In another embodiment, the program (e.g., software) for interacting with the medical device may be stored in memory on the medical device (e.g., in ROM, Flash memory, etc.). In this embodiment, when the medical device is added to the network, the medical device may upload the program to the host computer. This provides the network with plug-and-play capabilities, e.g., for a new medical device that is manufactured after the host computer. In an embodiment, the host computer may already comprise a plurality of program modules (e.g., for performing common functions or routines) that can be used. In this embodiment, the program from the medical device may instruct the host computer which existing program modules on the host computer to use and/or parameters to input into the program modules. This simplifies the amount of program code that needs to be uploaded. This can also ease software development by the medical device vendor by allowing the vendor to utilize program modules already on the host computer.

Further, the host computer may detect the addition and removal of medical devices from the network and update a list of available medical devices accordingly. The host computer may display the list as a plurality of icons on the touch screen, where each icon represents one of the available devices that the operator can select by touching the icon.

Preferably, the program for a medical device is adapted for the host computer to interact with the medical device. For example, the program for a device may include instructions for displaying a set of controls that are adapted to fit within the touch screen coupled to the host computer. The layout of the controls on the touch screen may be specified using an industry standard, e.g., Extensible Markup Language (XML). The layout of the controls may also be specified using a standard (e.g., defined by the host computer manufacturer) that provides a format for specifying the shape and/or size of control buttons on the touch screen, the positions (e.g., coordinates) of the control buttons on the touch screen, the appearance of text boxes, and the like. Such a standard may also include a set of standard controls, templates, control layouts, etc. that can be utilized by the program for the medical device. For example, the standard may include a set of standard controls for a type of imaging modality (e.g., IVUS). The standard advantageously provides a common format and a set of standard controls, templates, etc. that medical device manufacturers or vendors can use to specify the controls and layout of the controls on the touch screen. The standard may be used to provide a degree of uniformity or similar look-and-feel to the controls for the medical device to aid the operator in learning to use the different medical devices.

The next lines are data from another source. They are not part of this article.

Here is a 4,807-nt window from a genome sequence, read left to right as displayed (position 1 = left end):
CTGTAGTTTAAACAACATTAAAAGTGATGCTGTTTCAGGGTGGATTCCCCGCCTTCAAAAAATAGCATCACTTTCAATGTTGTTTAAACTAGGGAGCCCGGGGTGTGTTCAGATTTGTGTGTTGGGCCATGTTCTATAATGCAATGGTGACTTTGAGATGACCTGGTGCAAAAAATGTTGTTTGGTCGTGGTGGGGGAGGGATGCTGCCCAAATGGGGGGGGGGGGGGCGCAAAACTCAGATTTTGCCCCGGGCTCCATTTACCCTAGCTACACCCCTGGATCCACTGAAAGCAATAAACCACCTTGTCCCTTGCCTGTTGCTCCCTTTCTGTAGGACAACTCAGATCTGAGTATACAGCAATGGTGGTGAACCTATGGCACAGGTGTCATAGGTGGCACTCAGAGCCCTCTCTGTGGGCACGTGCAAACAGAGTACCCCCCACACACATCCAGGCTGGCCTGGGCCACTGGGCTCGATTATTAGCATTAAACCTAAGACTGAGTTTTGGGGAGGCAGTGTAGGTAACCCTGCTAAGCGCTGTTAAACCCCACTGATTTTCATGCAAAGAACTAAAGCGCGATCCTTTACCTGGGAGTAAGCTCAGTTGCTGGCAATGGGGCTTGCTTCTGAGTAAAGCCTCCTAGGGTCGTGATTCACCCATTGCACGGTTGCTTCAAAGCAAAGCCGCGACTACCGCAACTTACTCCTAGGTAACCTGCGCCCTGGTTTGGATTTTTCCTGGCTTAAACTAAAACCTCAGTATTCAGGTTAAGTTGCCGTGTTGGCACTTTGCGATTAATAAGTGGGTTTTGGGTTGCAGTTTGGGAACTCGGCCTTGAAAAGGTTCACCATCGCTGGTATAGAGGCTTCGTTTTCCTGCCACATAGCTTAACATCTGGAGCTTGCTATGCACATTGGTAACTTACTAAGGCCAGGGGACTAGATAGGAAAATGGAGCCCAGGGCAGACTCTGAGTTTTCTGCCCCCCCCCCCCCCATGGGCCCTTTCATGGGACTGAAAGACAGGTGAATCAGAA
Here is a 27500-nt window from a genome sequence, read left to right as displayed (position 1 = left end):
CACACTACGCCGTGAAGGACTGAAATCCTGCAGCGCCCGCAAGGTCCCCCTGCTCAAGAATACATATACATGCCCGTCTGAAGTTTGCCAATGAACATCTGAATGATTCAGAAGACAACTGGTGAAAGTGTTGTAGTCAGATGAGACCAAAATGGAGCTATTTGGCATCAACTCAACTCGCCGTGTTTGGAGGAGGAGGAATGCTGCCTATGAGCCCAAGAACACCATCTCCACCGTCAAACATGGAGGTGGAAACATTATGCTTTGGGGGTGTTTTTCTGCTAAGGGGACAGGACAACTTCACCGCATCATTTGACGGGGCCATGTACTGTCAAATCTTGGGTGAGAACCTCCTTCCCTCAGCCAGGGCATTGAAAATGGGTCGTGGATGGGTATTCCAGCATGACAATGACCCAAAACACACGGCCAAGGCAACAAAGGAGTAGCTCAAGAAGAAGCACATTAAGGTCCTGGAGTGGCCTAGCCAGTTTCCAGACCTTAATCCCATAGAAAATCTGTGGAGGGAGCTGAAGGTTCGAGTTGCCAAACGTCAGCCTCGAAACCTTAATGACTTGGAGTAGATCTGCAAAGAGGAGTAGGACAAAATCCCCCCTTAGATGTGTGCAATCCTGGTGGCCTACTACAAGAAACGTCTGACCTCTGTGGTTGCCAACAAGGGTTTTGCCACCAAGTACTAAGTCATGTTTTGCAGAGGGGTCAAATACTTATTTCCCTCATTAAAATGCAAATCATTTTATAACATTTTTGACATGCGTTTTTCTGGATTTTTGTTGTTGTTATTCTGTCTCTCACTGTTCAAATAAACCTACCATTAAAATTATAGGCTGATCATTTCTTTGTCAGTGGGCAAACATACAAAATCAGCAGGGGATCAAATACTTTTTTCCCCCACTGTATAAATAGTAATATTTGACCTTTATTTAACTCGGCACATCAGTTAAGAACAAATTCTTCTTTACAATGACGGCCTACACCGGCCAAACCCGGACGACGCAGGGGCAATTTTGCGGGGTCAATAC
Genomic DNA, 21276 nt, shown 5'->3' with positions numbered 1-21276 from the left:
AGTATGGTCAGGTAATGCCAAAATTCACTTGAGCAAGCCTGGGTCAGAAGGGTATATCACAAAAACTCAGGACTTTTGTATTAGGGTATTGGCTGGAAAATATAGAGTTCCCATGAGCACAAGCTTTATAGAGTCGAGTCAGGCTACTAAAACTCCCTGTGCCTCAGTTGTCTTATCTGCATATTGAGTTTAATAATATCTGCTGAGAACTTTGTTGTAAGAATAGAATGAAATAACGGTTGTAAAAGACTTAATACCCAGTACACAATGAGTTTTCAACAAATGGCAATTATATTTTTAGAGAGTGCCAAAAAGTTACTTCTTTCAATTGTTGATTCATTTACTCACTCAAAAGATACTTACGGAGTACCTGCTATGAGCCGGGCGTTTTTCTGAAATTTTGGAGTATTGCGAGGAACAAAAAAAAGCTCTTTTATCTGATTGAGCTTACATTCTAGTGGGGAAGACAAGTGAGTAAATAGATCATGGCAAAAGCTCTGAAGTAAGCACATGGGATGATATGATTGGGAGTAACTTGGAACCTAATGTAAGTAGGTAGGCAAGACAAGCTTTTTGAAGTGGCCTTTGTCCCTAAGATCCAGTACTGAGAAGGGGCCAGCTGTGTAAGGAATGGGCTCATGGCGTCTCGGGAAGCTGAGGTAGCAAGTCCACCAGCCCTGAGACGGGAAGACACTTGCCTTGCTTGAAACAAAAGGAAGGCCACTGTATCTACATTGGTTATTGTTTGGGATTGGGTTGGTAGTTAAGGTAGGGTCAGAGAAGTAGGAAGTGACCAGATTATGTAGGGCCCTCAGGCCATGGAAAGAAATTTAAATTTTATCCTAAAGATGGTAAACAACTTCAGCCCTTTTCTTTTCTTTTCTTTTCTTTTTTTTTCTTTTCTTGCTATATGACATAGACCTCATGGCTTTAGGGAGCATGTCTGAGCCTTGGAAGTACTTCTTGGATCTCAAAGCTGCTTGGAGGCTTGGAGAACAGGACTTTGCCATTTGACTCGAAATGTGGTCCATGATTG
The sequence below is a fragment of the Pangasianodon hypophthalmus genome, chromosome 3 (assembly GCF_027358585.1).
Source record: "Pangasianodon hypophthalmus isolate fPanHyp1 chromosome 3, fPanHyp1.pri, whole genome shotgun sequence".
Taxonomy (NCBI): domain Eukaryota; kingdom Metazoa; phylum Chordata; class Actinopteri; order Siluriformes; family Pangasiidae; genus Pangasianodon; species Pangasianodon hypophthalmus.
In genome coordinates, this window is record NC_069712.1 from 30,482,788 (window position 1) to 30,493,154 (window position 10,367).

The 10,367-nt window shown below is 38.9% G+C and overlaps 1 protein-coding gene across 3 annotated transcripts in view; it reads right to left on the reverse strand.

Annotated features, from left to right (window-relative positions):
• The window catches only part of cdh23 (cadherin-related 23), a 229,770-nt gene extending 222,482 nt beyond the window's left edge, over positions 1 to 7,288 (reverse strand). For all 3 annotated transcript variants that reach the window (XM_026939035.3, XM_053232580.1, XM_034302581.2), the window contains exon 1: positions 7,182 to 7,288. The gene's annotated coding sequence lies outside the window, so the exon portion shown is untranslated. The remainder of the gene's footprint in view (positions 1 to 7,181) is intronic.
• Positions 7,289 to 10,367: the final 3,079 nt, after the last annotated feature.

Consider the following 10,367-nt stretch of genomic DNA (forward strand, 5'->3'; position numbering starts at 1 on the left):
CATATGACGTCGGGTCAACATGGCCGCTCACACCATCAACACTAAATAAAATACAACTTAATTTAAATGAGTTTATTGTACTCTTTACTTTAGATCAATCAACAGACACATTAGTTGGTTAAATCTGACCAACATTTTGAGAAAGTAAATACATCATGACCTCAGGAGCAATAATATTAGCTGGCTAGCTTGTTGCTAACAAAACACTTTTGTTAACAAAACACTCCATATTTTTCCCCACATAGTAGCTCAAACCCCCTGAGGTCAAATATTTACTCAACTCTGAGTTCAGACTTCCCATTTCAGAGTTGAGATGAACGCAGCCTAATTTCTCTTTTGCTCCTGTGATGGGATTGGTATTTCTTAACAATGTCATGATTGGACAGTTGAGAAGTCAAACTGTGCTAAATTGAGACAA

The controls displayed on the touch screen may also include, e.g., numeric buttons for entering numbers, a knob that can be turned by circular motion of a finger on the touch screen, a pointer on a scale that can be slide to different values along the scale by sliding a finger on the touch screen, and the like. The program for a medical device may select a knob and/or scale from a set of standard knobs and scales, and specify the increments for the knob and/or scale (e.g., how much a parameter value changes for each increment on the scale).

A control button may also include an image representing the function performed by the control. In this example, the program for a medical device may include an image fie of the image, e.g., bitmap or other standard image fie format. The program may also include an icon representing the corresponding medical device. The host computer can display this icon with the icons of other medical devise to allow the operator to select a desired medical device, e.g., by touching the corresponding icon on the touch screen.

The program may also include instructions for specifying how images and/or measurements are displayed on the monitor. For example, the program may include instructions specifying the sizes and/or positions of images and/or measurements and analysis results on the monitor. In another example, the host computer may comprise a plurality of different display formats or templates and the instructions may specify which of the display formats to use.

The program may also include instructions for a set of commands that are associated with the set of controls. The commands may be specified, e.g., by a string of characters that the host computer sends on top of the communications protocols to the medical device when the operator selects the associated control(s). The commands may also include parameters selected by the operator or default parameters. For example, if a command or sequence of commands specifies a pullback imaging procedure, then the parameters may include a pullback length, a pullback rate, and/or a frame rate. In this example, the operator may select the parameters from a set of values displayed on the touch screen and/or enter the parameters using numeric buttons displayed on the touch screen. A command or sequence of commands for a pullback procedure may also have predefined parameters understood by the medical device, in which case the parameters do not need to sent to the medical device.